Takin , the Census.
Thu ti~ing of" thl censu-of 189,
will begin to iirt of Jun and mus
bie coupld b , I'du
T'he com11t1'iion '.t ~o bpai en-e
mcratsois :x.'d by sction 2 of th
census Act of1 1. 1389.tnd Ic
vades a miimu rateof two centsfo
eac'h living in't'an), two ccnts fo
ec h deat hten clntS for 'aC
1:11111. twetyiv ts fO: each estal:
lishni'nt of prozuc'.ive' industry an<
tive ceits or each survivin' .oldie
sailor, or mrin". enumerated ai
rturned fo r all subdiv'isions w~her
such llowace shall be deemed sufi
cnt. Int :ll other subdivisiom
where ili'er rates arce to be paid, at
cordiniLto the dificeulty of enumert
tion. ?~ m.ax~ima rates shall not bi
more- thn tihree cents for each livin;
ihabitant. twenty cents for eac]
farm. and bity cents for each estal:
lishent o? productive industry; noc
sh all they be less than three noc
more than six dollars per day of te:
hours actual field-work each,
case a per diem compensation is C::
taliished. Except in extremeln cases
no claim for mileage or traveling e:
penses will be allowed to any enr
metator, and then only when autho>
ity has been granted by the Superir
tendent of the Census. The la,
provides that the nunber of inhab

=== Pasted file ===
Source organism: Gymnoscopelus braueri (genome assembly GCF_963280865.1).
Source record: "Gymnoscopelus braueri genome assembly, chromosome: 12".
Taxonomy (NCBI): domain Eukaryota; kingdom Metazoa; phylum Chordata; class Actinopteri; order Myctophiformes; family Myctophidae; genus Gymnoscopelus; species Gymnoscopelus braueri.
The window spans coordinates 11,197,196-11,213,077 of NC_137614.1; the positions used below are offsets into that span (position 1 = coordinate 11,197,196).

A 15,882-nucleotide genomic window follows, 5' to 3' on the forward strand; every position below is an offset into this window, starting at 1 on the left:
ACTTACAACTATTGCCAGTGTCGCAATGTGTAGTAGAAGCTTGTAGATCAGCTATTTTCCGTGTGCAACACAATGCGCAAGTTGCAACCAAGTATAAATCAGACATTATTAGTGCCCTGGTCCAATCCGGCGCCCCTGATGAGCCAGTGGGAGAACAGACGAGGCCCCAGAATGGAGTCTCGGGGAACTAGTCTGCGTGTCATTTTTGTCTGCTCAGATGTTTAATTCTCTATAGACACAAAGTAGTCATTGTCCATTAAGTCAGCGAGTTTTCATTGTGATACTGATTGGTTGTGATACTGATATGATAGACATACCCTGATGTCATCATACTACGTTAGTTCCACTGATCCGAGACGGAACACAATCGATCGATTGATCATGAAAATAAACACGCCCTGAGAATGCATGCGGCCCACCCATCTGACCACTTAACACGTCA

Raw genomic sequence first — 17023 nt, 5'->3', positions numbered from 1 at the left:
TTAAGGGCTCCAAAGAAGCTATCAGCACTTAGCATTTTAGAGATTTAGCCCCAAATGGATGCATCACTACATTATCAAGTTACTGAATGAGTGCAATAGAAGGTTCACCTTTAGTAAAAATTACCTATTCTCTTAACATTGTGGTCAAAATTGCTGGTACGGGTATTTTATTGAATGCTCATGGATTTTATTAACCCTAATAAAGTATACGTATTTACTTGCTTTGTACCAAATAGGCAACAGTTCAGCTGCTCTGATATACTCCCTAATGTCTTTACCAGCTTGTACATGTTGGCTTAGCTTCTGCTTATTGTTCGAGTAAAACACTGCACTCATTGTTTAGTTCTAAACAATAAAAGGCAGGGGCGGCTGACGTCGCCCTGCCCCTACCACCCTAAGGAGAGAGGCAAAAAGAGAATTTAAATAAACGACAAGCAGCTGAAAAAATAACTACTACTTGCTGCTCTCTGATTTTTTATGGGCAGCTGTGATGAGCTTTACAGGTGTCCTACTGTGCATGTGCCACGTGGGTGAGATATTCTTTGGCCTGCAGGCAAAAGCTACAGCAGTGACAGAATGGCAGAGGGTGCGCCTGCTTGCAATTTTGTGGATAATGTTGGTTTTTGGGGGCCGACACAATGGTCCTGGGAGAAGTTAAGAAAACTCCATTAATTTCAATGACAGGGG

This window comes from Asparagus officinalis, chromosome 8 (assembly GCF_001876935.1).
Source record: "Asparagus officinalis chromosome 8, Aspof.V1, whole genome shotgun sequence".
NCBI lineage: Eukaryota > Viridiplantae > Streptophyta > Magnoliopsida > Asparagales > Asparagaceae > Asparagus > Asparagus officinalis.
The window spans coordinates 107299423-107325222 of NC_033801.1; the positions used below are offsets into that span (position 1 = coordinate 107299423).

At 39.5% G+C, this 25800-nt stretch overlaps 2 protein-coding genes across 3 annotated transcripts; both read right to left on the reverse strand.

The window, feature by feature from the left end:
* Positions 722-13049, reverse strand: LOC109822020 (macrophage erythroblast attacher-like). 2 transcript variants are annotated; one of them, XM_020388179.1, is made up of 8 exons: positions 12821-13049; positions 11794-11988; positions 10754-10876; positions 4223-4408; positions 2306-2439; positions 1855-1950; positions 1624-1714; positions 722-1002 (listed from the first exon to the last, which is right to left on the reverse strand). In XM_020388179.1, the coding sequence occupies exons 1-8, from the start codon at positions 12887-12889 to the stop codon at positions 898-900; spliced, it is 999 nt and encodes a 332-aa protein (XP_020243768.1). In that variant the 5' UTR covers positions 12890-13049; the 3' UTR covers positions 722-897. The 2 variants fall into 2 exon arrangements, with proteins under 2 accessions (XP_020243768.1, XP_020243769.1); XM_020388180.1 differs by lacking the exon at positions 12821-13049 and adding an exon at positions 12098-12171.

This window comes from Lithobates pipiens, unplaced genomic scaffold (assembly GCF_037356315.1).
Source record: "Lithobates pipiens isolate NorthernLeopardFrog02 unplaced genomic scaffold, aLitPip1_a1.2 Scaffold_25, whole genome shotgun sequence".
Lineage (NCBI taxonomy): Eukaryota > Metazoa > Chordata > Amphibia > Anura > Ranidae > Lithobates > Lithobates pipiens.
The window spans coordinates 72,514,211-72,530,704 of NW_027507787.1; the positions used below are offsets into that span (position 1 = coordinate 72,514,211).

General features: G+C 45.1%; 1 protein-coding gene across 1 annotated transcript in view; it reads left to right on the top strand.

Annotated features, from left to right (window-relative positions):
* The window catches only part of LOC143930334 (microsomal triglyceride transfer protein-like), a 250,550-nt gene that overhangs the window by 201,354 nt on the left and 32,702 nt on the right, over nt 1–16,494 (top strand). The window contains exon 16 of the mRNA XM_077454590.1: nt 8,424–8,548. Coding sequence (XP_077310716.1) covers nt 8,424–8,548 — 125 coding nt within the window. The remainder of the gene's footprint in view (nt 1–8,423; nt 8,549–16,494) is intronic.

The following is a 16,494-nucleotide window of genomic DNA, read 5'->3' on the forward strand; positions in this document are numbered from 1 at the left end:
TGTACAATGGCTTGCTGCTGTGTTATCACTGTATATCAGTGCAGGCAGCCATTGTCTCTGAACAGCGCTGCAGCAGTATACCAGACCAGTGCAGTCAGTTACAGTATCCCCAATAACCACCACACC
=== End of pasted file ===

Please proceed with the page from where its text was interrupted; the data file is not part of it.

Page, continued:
tants included in 'an enumceratic:
district shall not in any case excee
fotu' thousand.and in only very exce:
tiona cast's should this limitb
A .; anjiiecu Hotel for3Mexico.
Mr'. Isa-ae Taylor. a leading S5
Louis ar'citeect. leit that city on F
day" last tor tile city of Mexicot
suneintend the construction of a h
ieliittthat poin to e' .000,00
"Mr. Taylor wasc thebil 2"" i""0 l
Sou't"'rn Hotel 'nd Htl Beers
St. Lo)ui'. th e rnt at Lur'el,
soin'i. Ar\.. C Onbat Da
1:6 an o~ r u, kutur',. Il
ro 1t.I i' -o bv hak1? of na'i
i nvl-li e "bx1''~ fU ? pro)e3
th.b-aI :i h ciLy Th0o
ofalw~i' w 'l0". ofopn'"ru
th U w i\ el: l''tl'or''' cato
a al~i -and btmes' : ad oi
4'r the" -rch--"' vic will bepl-ty :
heini cl 1n ':a ae m;ef'
.i'-i ' .r' i yt -
c4' r' odan m a pm 1w.s:
sujcts c ilutae w. en fro:
M9 'ean Oitory rid :..r5ii':U]
poeb heer nmn her aw
smal ll' nu x rsowr:i New musv
in 4r nL 's':.blde .o c:::o ne;
(tim5'n ,(.1 i : or wi' at Brito. in
1. 00 p- p - fro:a rc1: itheR.-n.:woU
'adAiThauTr division uthee
pae heacntd abewe Parhmor:
Lvzhbg an: aepi. Colr
ith the Buorfol aihndWesr att
liad oflehanterprisioef. h Ce
d SDME OF THE QUESTIONS WHICH THEY
W!LL BE ASKED.
The Kind of Men Who are Wanted forEau